AHRC at the Cheltenham Science Festival: what science and the arts and humanities can gain from each other
The Arts and Humanities Research Council (AHRC) is hosting three events at this year's Cheltenham Science Festival, which runs from 3rd- 8th June. The events have been curated by AHRC Science in Culture Theme Leadership Fellow, Professor Barry C Smith, and focus on how the arts and humanities can inform as well as comment on scientific practice.
The three events, Beauty and the Brain, The Brain Stethoscope and Cocktails: More than just a pretty drink? will show how ideas from the arts and humanities are providing new ways of thinking about scientific questions.
Professor Smith commented
These 3 events show the way in which Science, the Arts and Humanities can work together to cast real light on the nature of our experiences from the extraordinary to the everyday.
Beauty, a topic which has long been studied by art historians and philosophers, is now of increasing interest to neuroscientists. Beauty and the Brain will be a panel discussion between three academics working at the boundary of neuroscience and the arts- neurobiologist Semir Zeki, psychologist Chris McManus and philosopher Ophelia Deroy. They will each present their own research findings, and then discuss common themes- primarily the principles guiding aesthetic preferences and the influence of different cultures. Ophelia Deroy is co-investigator of AHRC Science in Culture Theme Large Grant, Rethinking the Senses: Uniting the Neuroscience and Philosophy of Perception.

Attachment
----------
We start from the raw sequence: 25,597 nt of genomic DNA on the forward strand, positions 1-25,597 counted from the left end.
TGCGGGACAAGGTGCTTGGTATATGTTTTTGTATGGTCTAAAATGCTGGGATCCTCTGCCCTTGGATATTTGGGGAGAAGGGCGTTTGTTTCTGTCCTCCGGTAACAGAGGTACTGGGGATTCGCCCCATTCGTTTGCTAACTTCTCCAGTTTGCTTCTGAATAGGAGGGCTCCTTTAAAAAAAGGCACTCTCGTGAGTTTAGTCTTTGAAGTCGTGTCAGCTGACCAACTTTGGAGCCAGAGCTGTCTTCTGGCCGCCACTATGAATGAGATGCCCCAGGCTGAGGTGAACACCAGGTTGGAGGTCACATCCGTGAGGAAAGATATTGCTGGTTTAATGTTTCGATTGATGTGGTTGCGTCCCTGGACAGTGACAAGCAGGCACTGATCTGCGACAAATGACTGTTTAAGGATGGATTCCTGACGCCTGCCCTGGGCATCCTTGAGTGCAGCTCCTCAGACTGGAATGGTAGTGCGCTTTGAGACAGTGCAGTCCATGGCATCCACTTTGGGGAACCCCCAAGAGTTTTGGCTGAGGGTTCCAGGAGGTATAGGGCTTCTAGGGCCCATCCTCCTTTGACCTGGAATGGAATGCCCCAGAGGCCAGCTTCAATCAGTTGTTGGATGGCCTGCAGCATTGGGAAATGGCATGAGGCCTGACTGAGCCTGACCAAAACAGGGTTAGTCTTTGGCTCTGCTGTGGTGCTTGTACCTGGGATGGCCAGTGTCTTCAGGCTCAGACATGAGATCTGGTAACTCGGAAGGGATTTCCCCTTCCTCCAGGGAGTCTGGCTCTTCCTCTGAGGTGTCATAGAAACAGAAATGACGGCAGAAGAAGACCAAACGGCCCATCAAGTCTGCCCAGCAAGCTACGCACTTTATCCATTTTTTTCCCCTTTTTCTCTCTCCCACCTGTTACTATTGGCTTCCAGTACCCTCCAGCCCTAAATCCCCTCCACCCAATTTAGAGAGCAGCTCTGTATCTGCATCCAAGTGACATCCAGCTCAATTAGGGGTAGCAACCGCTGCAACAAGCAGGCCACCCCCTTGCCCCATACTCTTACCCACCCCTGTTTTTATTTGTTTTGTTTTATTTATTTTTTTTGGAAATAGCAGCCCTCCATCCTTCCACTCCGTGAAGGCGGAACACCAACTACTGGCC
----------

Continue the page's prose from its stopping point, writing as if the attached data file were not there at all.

Neurologist Josef Parvizi from Stanford University will be talking about his project, The Brain Stethoscope. Inspired by the Kronos Quartet's Music of the Spheres, Parvizi worked with musician Chris Chafe to convert brain activity into music, and used this to differentiate normal brain activity from seizures. This research could be used to predict seizures in the future- an example of the arts directly informing science.
The last event in the programme will feature Professor Smith's own research with Professor Charles Spence from the University of Oxford. They will delve into the psychology and philosophy of flavour, uncovering the chemistry, neuroscience and psychology of creating cocktails.
Further information and tickets for these events are available on the Cheltenham Festival website.
Notes to editors
For further information from the AHRC, please contact Danielle Moore-Chick on 01793 41 6021 or email@example.com
The Arts and Humanities Research Council (AHRC) funds world-class, independent researchers in a wide range of subjects: ancient history, modern dance, archaeology, digital content, philosophy, English literature, design, the creative and performing arts, and much more. This financial year the AHRC will spend approximately £98m to fund research and postgraduate training in collaboration with a number of partners. The quality and range of research supported by this investment of public funds not only provides social and cultural benefits but also contributes to the economic success of the UK. www.ahrc.ac.uk